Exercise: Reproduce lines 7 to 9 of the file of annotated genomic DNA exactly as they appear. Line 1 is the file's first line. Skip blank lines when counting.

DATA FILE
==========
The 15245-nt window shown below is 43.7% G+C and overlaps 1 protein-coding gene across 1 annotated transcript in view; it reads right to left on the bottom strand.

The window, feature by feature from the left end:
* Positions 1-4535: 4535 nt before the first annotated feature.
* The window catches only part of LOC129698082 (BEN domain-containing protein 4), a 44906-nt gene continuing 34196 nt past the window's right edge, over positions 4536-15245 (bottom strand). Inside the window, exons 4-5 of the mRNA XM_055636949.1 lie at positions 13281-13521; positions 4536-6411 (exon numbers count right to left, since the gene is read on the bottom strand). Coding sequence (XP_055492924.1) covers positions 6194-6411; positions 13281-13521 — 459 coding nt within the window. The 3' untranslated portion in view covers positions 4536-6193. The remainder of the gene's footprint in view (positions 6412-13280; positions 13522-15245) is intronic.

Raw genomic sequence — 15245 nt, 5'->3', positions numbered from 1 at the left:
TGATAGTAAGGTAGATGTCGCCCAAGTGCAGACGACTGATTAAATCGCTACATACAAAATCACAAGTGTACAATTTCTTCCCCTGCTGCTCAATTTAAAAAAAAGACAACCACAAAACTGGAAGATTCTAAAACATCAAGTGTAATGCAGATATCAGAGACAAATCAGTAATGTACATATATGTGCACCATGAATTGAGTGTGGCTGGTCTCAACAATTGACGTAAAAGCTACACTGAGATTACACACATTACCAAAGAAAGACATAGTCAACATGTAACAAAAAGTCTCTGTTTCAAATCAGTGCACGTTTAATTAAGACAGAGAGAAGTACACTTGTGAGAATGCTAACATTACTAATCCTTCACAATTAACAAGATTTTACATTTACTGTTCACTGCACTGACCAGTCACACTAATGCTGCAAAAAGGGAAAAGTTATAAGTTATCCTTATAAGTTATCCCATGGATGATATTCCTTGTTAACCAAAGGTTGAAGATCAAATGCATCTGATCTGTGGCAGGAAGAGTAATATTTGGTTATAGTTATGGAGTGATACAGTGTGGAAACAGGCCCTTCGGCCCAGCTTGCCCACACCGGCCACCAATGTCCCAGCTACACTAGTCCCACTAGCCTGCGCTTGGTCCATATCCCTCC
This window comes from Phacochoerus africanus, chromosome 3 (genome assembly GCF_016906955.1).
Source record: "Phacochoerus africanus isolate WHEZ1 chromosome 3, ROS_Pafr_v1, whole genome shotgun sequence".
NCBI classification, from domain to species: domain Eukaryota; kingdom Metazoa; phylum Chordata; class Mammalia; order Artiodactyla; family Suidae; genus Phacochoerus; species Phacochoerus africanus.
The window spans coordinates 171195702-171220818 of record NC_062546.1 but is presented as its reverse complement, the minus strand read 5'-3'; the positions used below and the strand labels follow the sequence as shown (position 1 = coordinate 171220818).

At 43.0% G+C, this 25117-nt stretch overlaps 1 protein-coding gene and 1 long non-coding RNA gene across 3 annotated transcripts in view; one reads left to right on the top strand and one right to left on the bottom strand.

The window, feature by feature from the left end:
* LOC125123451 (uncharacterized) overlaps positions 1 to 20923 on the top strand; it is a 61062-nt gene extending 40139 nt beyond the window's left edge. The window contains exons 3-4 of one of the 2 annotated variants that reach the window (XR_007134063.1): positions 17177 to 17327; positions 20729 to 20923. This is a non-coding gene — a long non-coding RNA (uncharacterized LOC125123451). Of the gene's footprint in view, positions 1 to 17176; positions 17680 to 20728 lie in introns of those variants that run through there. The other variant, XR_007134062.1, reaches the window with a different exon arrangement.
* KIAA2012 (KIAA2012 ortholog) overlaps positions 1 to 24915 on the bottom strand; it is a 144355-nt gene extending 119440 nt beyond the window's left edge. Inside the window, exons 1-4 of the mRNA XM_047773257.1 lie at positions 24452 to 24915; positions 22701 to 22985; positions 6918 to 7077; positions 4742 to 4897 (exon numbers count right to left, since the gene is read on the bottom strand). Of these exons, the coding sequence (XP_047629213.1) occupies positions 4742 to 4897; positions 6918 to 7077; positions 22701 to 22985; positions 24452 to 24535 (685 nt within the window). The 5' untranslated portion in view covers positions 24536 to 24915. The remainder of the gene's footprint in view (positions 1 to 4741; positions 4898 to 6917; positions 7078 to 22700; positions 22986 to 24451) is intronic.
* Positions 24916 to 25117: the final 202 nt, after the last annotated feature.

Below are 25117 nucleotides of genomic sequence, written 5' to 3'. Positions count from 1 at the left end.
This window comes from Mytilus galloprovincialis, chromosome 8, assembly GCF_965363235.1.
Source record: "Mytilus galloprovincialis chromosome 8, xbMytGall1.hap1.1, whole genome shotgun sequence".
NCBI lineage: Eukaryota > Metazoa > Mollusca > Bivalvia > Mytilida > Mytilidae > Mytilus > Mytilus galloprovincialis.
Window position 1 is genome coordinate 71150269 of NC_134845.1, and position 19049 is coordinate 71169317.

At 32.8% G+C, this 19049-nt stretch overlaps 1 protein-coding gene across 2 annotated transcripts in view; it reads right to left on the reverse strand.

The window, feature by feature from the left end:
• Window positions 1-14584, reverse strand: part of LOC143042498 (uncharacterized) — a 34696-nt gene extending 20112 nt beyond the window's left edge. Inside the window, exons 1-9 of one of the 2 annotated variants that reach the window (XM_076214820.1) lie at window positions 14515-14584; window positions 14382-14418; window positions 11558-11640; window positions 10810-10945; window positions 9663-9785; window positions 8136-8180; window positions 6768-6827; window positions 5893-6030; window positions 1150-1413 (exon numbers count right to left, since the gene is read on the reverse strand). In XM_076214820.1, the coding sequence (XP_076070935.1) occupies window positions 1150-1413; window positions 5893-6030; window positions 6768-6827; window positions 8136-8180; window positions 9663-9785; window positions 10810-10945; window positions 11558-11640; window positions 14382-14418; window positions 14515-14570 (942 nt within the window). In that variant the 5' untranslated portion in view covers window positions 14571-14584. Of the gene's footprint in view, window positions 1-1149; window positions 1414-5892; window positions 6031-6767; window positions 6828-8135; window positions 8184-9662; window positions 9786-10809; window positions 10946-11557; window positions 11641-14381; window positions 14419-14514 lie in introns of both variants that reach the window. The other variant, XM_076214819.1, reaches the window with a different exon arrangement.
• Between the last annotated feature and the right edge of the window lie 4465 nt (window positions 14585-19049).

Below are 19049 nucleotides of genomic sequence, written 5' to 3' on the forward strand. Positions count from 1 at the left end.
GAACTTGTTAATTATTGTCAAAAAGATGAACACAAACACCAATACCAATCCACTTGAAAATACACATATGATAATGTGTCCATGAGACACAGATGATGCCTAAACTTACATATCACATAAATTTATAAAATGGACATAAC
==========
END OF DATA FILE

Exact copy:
This window comes from Phacochoerus africanus, chromosome 3 (genome assembly GCF_016906955.1).
Source record: "Phacochoerus africanus isolate WHEZ1 chromosome 3, ROS_Pafr_v1, whole genome shotgun sequence".
NCBI classification, from domain to species: domain Eukaryota; kingdom Metazoa; phylum Chordata; class Mammalia; order Artiodactyla; family Suidae; genus Phacochoerus; species Phacochoerus africanus.